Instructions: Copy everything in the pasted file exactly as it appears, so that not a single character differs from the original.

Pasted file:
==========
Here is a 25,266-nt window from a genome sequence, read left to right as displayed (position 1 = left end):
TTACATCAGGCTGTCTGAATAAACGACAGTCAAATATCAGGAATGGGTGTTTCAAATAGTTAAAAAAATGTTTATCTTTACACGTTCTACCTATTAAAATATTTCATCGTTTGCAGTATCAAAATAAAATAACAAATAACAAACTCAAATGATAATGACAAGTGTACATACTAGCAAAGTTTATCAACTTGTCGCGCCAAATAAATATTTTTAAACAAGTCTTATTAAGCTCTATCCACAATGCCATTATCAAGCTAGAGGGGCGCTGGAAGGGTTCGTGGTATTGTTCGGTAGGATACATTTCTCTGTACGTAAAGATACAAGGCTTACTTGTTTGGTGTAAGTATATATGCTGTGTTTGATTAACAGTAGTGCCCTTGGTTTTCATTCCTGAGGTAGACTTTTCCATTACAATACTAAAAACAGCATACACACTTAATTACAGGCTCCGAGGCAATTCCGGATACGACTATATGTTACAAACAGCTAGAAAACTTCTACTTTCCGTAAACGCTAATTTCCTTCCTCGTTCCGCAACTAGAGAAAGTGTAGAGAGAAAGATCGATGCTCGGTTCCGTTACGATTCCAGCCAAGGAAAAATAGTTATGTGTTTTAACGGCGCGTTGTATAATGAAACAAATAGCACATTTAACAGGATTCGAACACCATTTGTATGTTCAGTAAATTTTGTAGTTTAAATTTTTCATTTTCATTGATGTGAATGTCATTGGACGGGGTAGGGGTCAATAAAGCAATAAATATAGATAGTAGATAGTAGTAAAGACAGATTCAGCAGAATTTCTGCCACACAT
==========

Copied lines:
Here is a 25,266-nt window from a genome sequence, read left to right as displayed (position 1 = left end):
TTACATCAGGCTGTCTGAATAAACGACAGTCAAATATCAGGAATGGGTGTTTCAAATAGTTAAAAAAATGTTTATCTTTACACGTTCTACCTATTAAAATATTTCATCGTTTGCAGTATCAAAATAAAATAACAAATAACAAACTCAAATGATAATGACAAGTGTACATACTAGCAAAGTTTATCAACTTGTCGCGCCAAATAAATATTTTTAAACAAGTCTTATTAAGCTCTATCCACAATGCCATTATCAAGCTAGAGGGGCGCTGGAAGGGTTCGTGGTATTGTTCGGTAGGATACATTTCTCTGTACGTAAAGATACAAGGCTTACTTGTTTGGTGTAAGTATATATGCTGTGTTTGATTAACAGTAGTGCCCTTGGTTTTCATTCCTGAGGTAGACTTTTCCATTACAATACTAAAAACAGCATACACACTTAATTACAGGCTCCGAGGCAATTCCGGATACGACTATATGTTACAAACAGCTAGAAAACTTCTACTTTCCGTAAACGCTAATTTCCTTCCTCGTTCCGCAACTAGAGAAAGTGTAGAGAGAAAGATCGATGCTCGGTTCCGTTACGATTCCAGCCAAGGAAAAATAGTTATGTGTTTTAACGGCGCGTTGTATAATGAAACAAATAGCACATTTAACAGGATTCGAACACCATTTGTATGTTCAGTAAATTTTGTAGTTTAAATTTTTCATTTTCATTGATGTGAATGTCATTGGACGGGGTAGGGGTCAATAAAGCAATAAATATAGATAGTAGATAGTAGTAAAGACAGATTCAGCAGAATTTCTGCCACACAT